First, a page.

How To Start A Rural Homestead, Part 6: Finding The Right Property

 

This is Part 6 of the How To Start A Rural Homestead series. Before reading this post, I recommend starting at Part 1: Income and going in order:
Part 2: Pay Off Debt
Part 3: Budget & Save
Part 4: Deciding Between Raw or Developed Land
Part 5: Determining Location


How To Start A Rural Homestead Finding Property Finding Land Buy Homestead Property

This is part 6 of a series for anyone who is serious about designing a rural homestead lifestyle.

It is my belief that if you begin these steps and really commit to them, within two years you can attain your homestead and have set up a life so that you don’t have to commute away from it every single day to join the rat race.

Once you’ve taken the time to consider everything outlined in Part 5: Determining Location and have honed in on the area you want your rural homestead to be, it’s finally time to begin seeking out that perfect property!


How To Find Property


Local Realtors

It’s a great idea to approach local realtors in the area, either via email or by walking in and chatting face to face.

Introduce yourself, tell them what you’re looking for, be as specific as possible, and ask them for a list of properties they have that match your criteria (or atleast a large percentage of your criteria).

If they don’t currently have anything, request that they call or email you when a new listing becomes available that does align with what you are seeking.

Craigslist

I found two previous homestead properties on Craigslist! One was a 30-acre piece of land with a log cabin in northern Kentucky. The other was a 5-acre property with a treehouse in western North Carolina. Both ended up accepting owner financing!

Since moving out west, I have found that Craigslist isn’t as useful for these really remote parts of the interior American West, but I would still recommend checking in on it from time to time.

Facebook Marketplace

While we aren’t Facebook users in the personal sense, we do use Facebook to operate a couple of Pages. Washington’s Last Frontier Facebook Page, for example. And from time to time, we engage with the Facebook Marketplace. I’ve found it to be a valuable tool for some things! Not only does it act as a thrift shop of sorts (just filter by your local zip code and radius to find what people are selling), but you can also find great property listings on there.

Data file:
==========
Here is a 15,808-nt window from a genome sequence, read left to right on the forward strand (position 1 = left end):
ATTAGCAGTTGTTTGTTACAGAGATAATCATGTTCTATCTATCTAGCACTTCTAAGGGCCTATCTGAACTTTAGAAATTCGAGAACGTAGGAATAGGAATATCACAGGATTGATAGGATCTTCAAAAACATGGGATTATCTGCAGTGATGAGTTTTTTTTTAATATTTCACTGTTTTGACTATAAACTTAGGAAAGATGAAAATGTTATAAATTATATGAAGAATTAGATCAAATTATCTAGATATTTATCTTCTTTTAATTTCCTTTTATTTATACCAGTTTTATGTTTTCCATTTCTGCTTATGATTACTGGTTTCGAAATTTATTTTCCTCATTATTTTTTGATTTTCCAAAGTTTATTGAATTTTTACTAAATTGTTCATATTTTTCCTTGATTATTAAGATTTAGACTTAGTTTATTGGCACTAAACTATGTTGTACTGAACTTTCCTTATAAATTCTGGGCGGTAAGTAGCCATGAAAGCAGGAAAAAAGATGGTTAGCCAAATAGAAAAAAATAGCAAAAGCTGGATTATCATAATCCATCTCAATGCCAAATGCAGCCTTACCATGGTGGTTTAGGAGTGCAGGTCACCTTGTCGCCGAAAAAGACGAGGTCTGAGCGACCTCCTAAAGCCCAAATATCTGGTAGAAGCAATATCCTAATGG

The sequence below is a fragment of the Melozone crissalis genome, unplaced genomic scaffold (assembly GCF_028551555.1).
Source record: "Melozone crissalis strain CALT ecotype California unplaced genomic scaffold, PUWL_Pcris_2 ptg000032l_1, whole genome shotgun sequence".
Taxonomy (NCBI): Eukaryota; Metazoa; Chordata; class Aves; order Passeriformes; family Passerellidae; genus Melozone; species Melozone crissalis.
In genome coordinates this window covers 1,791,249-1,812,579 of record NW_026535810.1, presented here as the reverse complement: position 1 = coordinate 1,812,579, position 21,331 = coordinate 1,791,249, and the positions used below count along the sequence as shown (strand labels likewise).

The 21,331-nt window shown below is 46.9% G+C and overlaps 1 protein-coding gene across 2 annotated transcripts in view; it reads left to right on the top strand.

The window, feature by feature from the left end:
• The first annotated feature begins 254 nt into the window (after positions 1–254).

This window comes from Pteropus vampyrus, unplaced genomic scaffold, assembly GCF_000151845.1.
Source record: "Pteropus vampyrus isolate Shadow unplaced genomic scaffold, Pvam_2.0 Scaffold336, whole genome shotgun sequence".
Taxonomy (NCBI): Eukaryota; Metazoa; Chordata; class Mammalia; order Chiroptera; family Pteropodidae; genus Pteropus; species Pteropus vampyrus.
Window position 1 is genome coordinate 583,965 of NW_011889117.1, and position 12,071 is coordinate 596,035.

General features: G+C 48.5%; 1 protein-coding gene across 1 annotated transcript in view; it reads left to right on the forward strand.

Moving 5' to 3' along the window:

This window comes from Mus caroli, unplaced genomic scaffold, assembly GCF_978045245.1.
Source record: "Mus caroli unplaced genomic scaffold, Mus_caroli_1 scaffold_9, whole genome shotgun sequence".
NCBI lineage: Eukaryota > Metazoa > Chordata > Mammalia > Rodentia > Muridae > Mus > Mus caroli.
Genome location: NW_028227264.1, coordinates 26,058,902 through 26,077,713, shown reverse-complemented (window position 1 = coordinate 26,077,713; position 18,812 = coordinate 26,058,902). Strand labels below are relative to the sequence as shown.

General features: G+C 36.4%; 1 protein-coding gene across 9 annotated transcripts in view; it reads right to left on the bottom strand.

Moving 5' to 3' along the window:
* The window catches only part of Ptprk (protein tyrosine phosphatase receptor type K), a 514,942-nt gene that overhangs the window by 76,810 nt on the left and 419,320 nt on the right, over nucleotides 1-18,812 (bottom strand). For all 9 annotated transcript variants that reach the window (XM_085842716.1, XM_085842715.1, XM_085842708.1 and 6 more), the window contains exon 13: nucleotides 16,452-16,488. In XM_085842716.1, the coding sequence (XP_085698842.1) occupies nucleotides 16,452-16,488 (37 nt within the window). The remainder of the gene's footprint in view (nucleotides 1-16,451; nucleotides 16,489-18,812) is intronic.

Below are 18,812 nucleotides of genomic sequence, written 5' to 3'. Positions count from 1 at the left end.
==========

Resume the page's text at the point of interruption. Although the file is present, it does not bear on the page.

Hang Flyers

This is another approach I took in western North Carolina. Essentially, the flyer just said: “Have land? Want to make an extra $___ each month? Contact me!” except a bit more eloquent and thorough.

In very remote areas, I still think this is an effective method for finding property.

There is a small town of roughly 12 inhabitants near our property in northeast Washington, in fact it’s technically a “ghost town,” and in this little town is a general store and an old tavern (both built back in the old mining days). Both places have a bulletin board and this is the ideal spot to post a flyer about what you’re looking for.

Just be sure to laminate it so it doesn’t get destroyed by wind or rain.

Landwatch

This is my favorite way to look for properties and this is how I found the land that we ended up purchasing last year.

Just go to www.landwatch.com and enter the area either by zip code, or county, or nearest town. You can filter by house, land, etc. and just see what’s available.

Pro tip: Many of the properties have an owner financing option that isn’t mentioned in the listing itself. So if you find something you like, contact the realtor using the form provided on the site and inquire about owner financing options.


These are my favorite ways to look for homesteading property, if you have more to add that have worked for you, please add those to the comments section below for all of us to see.

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HOw To Start Homesteading HOw To Find Homestead Land Property

Enjoying life on the Olympic Peninsula while we work toward a homestead in the northeast Washington wilderness.



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